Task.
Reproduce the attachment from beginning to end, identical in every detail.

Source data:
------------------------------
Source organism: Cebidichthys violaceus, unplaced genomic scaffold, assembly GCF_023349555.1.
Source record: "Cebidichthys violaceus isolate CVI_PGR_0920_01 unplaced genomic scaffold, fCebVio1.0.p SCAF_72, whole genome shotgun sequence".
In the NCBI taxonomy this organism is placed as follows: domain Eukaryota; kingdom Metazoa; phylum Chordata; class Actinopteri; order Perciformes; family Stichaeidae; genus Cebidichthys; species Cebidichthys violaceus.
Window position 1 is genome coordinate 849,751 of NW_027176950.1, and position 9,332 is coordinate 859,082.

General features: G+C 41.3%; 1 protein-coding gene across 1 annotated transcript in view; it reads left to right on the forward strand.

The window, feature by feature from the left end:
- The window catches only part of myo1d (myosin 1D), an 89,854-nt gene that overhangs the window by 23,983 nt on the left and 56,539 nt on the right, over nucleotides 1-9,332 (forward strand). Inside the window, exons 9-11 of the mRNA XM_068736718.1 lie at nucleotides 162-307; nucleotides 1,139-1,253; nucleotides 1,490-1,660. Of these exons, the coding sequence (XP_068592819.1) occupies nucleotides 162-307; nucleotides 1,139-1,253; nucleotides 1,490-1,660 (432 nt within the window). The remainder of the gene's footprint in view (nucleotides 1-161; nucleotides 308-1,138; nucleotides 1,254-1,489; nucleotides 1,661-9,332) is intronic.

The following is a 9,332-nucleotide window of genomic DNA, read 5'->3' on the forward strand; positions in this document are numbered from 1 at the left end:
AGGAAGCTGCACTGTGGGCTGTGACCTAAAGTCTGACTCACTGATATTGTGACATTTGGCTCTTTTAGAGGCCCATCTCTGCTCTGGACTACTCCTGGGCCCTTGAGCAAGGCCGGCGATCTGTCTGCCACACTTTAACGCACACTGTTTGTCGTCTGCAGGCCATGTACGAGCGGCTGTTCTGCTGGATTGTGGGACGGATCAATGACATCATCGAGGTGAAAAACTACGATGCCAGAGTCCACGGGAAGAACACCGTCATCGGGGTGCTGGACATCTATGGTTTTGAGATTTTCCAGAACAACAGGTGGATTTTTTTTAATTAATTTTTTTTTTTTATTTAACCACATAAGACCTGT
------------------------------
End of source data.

Source organism: Cebidichthys violaceus, unplaced genomic scaffold, assembly GCF_023349555.1.
Source record: "Cebidichthys violaceus isolate CVI_PGR_0920_01 unplaced genomic scaffold, fCebVio1.0.p SCAF_72, whole genome shotgun sequence".
In the NCBI taxonomy this organism is placed as follows: domain Eukaryota; kingdom Metazoa; phylum Chordata; class Actinopteri; order Perciformes; family Stichaeidae; genus Cebidichthys; species Cebidichthys violaceus.
Window position 1 is genome coordinate 849,751 of NW_027176950.1, and position 9,332 is coordinate 859,082.

General features: G+C 41.3%; 1 protein-coding gene across 1 annotated transcript in view; it reads left to right on the forward strand.

The window, feature by feature from the left end:
- The window catches only part of myo1d (myosin 1D), an 89,854-nt gene that overhangs the window by 23,983 nt on the left and 56,539 nt on the right, over nucleotides 1-9,332 (forward strand). Inside the window, exons 9-11 of the mRNA XM_068736718.1 lie at nucleotides 162-307; nucleotides 1,139-1,253; nucleotides 1,490-1,660. Of these exons, the coding sequence (XP_068592819.1) occupies nucleotides 162-307; nucleotides 1,139-1,253; nucleotides 1,490-1,660 (432 nt within the window). The remainder of the gene's footprint in view (nucleotides 1-161; nucleotides 308-1,138; nucleotides 1,254-1,489; nucleotides 1,661-9,332) is intronic.

The following is a 9,332-nucleotide window of genomic DNA, read 5'->3' on the forward strand; positions in this document are numbered from 1 at the left end:
AGGAAGCTGCACTGTGGGCTGTGACCTAAAGTCTGACTCACTGATATTGTGACATTTGGCTCTTTTAGAGGCCCATCTCTGCTCTGGACTACTCCTGGGCCCTTGAGCAAGGCCGGCGATCTGTCTGCCACACTTTAACGCACACTGTTTGTCGTCTGCAGGCCATGTACGAGCGGCTGTTCTGCTGGATTGTGGGACGGATCAATGACATCATCGAGGTGAAAAACTACGATGCCAGAGTCCACGGGAAGAACACCGTCATCGGGGTGCTGGACATCTATGGTTTTGAGATTTTCCAGAACAACAGGTGGATTTTTTTTAATTAATTTTTTTTTTTTATTTAACCACATAAGACCTGT